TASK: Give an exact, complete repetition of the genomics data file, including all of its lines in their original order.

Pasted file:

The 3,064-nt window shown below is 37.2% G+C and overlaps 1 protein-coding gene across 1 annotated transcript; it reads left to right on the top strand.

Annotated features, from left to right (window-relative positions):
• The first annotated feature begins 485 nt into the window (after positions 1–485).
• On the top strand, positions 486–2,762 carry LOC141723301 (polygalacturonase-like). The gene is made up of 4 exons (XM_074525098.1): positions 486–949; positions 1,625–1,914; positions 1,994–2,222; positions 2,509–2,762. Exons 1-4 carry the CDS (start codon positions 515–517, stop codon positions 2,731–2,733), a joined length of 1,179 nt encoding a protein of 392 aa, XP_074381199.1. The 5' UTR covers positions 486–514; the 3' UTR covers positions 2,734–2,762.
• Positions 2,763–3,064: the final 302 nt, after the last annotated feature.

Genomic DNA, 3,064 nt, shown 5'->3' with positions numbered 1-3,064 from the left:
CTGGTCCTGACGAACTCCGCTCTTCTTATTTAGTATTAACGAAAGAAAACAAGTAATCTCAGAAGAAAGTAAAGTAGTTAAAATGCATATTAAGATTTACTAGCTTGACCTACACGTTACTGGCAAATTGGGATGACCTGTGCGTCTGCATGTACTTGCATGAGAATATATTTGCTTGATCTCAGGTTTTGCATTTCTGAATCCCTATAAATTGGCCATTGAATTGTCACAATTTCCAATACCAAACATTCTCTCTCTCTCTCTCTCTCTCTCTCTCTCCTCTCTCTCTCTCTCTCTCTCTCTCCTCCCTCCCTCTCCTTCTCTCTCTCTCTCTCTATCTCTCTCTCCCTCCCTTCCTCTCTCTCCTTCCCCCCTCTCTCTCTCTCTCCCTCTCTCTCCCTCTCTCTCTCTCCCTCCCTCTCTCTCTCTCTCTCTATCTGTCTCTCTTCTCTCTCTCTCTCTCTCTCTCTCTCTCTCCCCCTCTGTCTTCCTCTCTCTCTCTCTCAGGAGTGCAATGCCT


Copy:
The 3,064-nt window shown below is 37.2% G+C and overlaps 1 protein-coding gene across 1 annotated transcript; it reads left to right on the top strand.

Annotated features, from left to right (window-relative positions):
• The first annotated feature begins 485 nt into the window (after positions 1–485).
• On the top strand, positions 486–2,762 carry LOC141723301 (polygalacturonase-like). The gene is made up of 4 exons (XM_074525098.1): positions 486–949; positions 1,625–1,914; positions 1,994–2,222; positions 2,509–2,762. Exons 1-4 carry the CDS (start codon positions 515–517, stop codon positions 2,731–2,733), a joined length of 1,179 nt encoding a protein of 392 aa, XP_074381199.1. The 5' UTR covers positions 486–514; the 3' UTR covers positions 2,734–2,762.
• Positions 2,763–3,064: the final 302 nt, after the last annotated feature.

Genomic DNA, 3,064 nt, shown 5'->3' with positions numbered 1-3,064 from the left:
CTGGTCCTGACGAACTCCGCTCTTCTTATTTAGTATTAACGAAAGAAAACAAGTAATCTCAGAAGAAAGTAAAGTAGTTAAAATGCATATTAAGATTTACTAGCTTGACCTACACGTTACTGGCAAATTGGGATGACCTGTGCGTCTGCATGTACTTGCATGAGAATATATTTGCTTGATCTCAGGTTTTGCATTTCTGAATCCCTATAAATTGGCCATTGAATTGTCACAATTTCCAATACCAAACATTCTCTCTCTCTCTCTCTCTCTCTCTCTCTCCTCTCTCTCTCTCTCTCTCTCTCTCCTCCCTCCCTCTCCTTCTCTCTCTCTCTCTCTATCTCTCTCTCCCTCCCTTCCTCTCTCTCCTTCCCCCCTCTCTCTCTCTCTCCCTCTCTCTCCCTCTCTCTCTCTCCCTCCCTCTCTCTCTCTCTCTCTATCTGTCTCTCTTCTCTCTCTCTCTCTCTCTCTCTCTCTCTCCCCCTCTGTCTTCCTCTCTCTCTCTCTCAGGAGTGCAATGCCT